The Insight: Our Youngest Intern Was Fully Enthralled By Oxenfree II’s Hypnotic, Psychological Horror Tale

By Khloe Wilkerson

Night School Studio’s Oxenfree II: Lost Signals is a spooky, science-fiction psychological drama. It’s also a horror-tinged game about living on the edge, both literally and figuratively. Both Oxenfree I and II became immediate favorites of mine. Oxenfree I follows a group of teenagers on the verge of maturity as they battle scary spirits stranded on the border of reality between space and time. Those two aspects worked incredibly well together, especially when combined with time-travel components that made various futures and outcomes feel more genuine. But Oxenfree II is different

It’s a pleasantly slow-paced mystery-adventure best played in segments as the sun sets and the darkness falls. Despite the fact that you’ll be leaping across cliff tops and jumping in and out of portals, this is a tale first and a video game second. Without its rich story, the game would fail. So, it’s fascinating to see how characters’ lives can alter so significantly, simply by becoming more mature. The discussions and connections between them are what make both games effective. 

The conversation system is crucial to the game. As you progress towards your goals, you’ll be faced with dialogue options that might influence your relationships with other characters or change the outcome of the mystery. There are minimal puzzles along the road, but once you reach your objective, there will usually be additional talks, like roads of wonder to traverse.

You’ll take on the role of Riley Poverly, a wanderer who has lately returned to her hometown to install transmitters for a local survey project. Riley’s life has taken a turn for the worse while serving in the military. To make ends meet, she joins a research team investigating odd signals on an island off the coast of Riley’s childhood home. Jacob Summers, a local with unfulfilled aspirations and his inner issues, joins her.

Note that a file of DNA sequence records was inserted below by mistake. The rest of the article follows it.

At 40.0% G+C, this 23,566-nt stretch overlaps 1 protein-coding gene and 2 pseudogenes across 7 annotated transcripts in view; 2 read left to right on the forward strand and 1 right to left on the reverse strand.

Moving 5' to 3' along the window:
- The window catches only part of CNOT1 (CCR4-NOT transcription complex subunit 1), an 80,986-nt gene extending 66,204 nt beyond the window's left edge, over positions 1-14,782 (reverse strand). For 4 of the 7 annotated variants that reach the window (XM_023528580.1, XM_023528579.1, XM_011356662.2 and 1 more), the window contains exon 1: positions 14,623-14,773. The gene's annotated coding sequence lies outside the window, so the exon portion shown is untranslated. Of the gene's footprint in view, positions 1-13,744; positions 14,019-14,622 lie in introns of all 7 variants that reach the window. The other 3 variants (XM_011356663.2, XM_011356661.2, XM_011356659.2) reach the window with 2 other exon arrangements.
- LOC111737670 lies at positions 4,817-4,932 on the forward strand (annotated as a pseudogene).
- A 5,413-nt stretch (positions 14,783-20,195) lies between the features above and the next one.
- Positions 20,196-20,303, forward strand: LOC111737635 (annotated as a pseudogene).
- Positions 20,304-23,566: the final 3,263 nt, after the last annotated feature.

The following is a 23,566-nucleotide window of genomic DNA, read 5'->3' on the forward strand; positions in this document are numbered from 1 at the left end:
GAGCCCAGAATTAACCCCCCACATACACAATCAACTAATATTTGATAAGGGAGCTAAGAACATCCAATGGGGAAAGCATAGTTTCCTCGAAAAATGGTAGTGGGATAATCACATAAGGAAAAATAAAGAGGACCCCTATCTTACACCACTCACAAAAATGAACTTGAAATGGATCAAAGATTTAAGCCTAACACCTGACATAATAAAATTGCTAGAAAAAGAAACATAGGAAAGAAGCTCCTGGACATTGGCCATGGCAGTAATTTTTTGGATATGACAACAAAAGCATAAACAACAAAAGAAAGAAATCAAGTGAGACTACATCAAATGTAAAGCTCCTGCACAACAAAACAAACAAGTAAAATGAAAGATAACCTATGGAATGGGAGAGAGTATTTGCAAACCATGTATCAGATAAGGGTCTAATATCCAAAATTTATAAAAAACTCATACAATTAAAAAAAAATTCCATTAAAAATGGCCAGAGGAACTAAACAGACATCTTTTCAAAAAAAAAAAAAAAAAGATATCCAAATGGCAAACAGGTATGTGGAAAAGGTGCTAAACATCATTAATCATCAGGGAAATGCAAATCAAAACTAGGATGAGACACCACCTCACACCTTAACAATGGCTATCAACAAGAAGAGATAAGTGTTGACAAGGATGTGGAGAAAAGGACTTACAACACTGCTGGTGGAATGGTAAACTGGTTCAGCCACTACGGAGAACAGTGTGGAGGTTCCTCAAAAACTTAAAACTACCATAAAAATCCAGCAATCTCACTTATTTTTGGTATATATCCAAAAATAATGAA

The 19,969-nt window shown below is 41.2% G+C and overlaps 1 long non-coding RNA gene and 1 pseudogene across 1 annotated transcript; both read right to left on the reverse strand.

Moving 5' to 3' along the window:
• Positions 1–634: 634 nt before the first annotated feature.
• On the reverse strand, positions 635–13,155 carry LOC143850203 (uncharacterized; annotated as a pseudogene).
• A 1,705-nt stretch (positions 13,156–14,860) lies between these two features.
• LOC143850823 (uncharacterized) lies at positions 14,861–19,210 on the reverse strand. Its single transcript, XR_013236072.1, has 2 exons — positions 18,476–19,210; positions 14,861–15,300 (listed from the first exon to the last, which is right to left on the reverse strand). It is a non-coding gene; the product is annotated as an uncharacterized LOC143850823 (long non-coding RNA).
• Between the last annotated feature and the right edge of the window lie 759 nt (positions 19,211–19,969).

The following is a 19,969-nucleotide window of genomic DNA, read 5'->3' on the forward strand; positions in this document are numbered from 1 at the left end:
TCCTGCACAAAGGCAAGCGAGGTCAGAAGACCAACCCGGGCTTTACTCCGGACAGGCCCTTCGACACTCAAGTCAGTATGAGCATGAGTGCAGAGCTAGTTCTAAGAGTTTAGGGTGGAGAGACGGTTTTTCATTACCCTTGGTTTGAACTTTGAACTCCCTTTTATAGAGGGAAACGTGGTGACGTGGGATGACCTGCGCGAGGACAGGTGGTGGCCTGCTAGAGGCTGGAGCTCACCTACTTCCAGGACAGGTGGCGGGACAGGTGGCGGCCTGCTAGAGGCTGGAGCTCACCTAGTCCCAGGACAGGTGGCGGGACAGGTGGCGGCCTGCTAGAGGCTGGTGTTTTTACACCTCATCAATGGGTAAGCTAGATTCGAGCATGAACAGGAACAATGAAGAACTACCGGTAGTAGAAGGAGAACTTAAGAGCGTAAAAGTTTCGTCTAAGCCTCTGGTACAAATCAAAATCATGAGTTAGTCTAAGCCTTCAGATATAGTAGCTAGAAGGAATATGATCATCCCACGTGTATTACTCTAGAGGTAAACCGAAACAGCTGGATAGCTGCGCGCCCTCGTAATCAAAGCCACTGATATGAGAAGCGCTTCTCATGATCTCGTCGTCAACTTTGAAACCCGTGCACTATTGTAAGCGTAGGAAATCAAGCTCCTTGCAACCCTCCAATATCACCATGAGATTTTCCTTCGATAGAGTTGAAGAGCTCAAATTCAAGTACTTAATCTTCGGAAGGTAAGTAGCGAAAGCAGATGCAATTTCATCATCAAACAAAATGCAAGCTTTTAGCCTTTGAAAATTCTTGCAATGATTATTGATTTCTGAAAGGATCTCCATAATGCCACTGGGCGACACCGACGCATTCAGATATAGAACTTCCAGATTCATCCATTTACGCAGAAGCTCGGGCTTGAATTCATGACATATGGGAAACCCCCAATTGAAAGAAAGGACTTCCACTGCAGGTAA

Riley and Jacob, two 30-somethings, must determine how to go on in life while avoiding trapped spirits and some disorderly and sometimes nasty teens. The pair move around and search the oceanside town of Camena to locate the weird, oddly-colored radio signals that have been interfering with the town’s electrical equipment. An unpleasant encounter during the planting of these devices turns out to be the beginning of bonding over their common past.

A view from the summit displays this little settlement on Edwards Island, which serves as the scene for the original Oxenfree. When the transmitter is activated, a giant tear generated by malevolent powers appears above the island in the shape of a triangle. Odd voices emerge from the radio and depart like strange, crimson ghosts. Riley is naturally terrified and perplexed when she appears to travel back in time before meeting Jacob and witnesses a youngster setting fire to the town’s general store before waking up and telling Jacob what she saw. 

He describes not just what he saw, but also how he has heard of similar aberrations before and might know of a method to mend things before the rupture in the space-time continuum engulfs the entire town. The two are swiftly forced to try to permanently shut every other rip in the fabric of reality. It will not be simple, however, for forces both new and old are determined to use the peculiar phenomenon for their own ends. If there is any hope of conquering these groups and restoring some notion of a peaceful existence in the future, the two will need to work together.

The majority of your time will be spent exploring the area and turning on three other transmitters after you’ve set up the first one, using your map to get to high-altitude locations. Your research will be interrupted by supernatural events like time travel, parallel worlds, and ghostly attacks, which help to keep the game’s mysterious, horror-tinged (but not terrifying) tone.